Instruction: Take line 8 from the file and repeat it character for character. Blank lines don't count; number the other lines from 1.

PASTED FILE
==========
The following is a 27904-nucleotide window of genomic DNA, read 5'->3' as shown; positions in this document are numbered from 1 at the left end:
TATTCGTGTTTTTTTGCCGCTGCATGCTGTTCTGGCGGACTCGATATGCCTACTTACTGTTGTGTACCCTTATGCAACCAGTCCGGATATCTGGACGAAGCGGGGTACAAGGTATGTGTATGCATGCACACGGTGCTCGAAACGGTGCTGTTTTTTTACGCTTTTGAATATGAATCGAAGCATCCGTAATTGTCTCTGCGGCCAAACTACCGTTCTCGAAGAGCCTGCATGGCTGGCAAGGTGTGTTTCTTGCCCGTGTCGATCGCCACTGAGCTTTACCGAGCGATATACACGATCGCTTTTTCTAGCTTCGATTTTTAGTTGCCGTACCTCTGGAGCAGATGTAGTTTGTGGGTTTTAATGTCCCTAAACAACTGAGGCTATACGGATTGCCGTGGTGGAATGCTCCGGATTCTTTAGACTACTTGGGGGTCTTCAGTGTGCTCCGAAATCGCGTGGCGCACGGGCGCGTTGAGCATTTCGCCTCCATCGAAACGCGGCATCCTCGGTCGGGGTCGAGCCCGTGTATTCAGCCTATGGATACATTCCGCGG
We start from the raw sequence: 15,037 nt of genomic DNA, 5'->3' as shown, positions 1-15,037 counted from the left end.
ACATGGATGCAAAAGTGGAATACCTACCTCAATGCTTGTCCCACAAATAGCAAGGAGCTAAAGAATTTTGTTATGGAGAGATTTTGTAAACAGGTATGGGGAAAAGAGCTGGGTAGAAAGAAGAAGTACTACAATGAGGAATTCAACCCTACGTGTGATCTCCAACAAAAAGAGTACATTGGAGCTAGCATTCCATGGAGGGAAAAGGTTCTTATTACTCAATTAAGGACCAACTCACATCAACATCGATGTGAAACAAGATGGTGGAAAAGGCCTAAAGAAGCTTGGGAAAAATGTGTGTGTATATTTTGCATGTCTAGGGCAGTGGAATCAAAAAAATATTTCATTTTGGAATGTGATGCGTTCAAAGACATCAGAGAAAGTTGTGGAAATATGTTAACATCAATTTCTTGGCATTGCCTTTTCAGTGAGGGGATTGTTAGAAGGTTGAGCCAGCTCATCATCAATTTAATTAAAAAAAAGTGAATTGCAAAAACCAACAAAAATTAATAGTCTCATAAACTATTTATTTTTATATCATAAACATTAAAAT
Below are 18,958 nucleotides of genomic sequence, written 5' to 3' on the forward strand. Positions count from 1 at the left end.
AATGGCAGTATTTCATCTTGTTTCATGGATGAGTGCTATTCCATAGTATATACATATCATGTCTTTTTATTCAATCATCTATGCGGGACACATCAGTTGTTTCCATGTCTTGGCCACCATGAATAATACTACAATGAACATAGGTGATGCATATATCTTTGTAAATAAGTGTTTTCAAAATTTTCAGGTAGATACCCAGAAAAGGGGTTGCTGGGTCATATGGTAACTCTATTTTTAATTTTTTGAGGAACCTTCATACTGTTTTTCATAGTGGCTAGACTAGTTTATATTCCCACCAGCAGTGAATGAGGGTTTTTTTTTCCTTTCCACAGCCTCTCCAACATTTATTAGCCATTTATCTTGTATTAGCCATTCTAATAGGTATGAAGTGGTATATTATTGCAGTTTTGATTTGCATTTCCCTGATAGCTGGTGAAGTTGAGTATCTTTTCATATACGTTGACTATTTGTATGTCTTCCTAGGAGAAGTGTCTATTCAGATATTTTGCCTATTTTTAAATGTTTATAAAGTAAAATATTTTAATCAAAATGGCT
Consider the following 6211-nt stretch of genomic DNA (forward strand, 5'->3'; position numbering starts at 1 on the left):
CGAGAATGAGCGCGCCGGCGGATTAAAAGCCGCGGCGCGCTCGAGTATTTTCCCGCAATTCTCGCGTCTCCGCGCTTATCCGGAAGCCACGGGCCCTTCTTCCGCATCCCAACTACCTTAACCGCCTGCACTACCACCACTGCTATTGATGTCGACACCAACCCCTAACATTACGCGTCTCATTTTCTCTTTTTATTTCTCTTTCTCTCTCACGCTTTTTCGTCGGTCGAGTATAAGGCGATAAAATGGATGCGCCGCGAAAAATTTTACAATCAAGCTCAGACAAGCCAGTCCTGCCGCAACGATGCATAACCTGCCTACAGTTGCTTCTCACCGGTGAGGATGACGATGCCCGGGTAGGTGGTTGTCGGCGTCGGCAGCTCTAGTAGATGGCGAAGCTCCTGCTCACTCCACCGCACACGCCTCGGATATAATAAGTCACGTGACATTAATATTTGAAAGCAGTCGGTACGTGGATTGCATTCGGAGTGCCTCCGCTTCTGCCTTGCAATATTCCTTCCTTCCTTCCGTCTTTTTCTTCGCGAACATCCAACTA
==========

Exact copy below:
CGAGAATGAGCGCGCCGGCGGATTAAAAGCCGCGGCGCGCTCGAGTATTTTCCCGCAATTCTCGCGTCTCCGCGCTTATCCGGAAGCCACGGGCCCTTCTTCCGCATCCCAACTACCTTAACCGCCTGCACTACCACCACTGCTATTGATGTCGACACCAACCCCTAACATTACGCGTCTCATTTTCTCTTTTTATTTCTCTTTCTCTCTCACGCTTTTTCGTCGGTCGAGTATAAGGCGATAAAATGGATGCGCCGCGAAAAATTTTACAATCAAGCTCAGACAAGCCAGTCCTGCCGCAACGATGCATAACCTGCCTACAGTTGCTTCTCACCGGTGAGGATGACGATGCCCGGGTAGGTGGTTGTCGGCGTCGGCAGCTCTAGTAGATGGCGAAGCTCCTGCTCACTCCACCGCACACGCCTCGGATATAATAAGTCACGTGACATTAATATTTGAAAGCAGTCGGTACGTGGATTGCATTCGGAGTGCCTCCGCTTCTGCCTTGCAATATTCCTTCCTTCCTTCCGTCTTTTTCTTCGCGAACATCCAACTA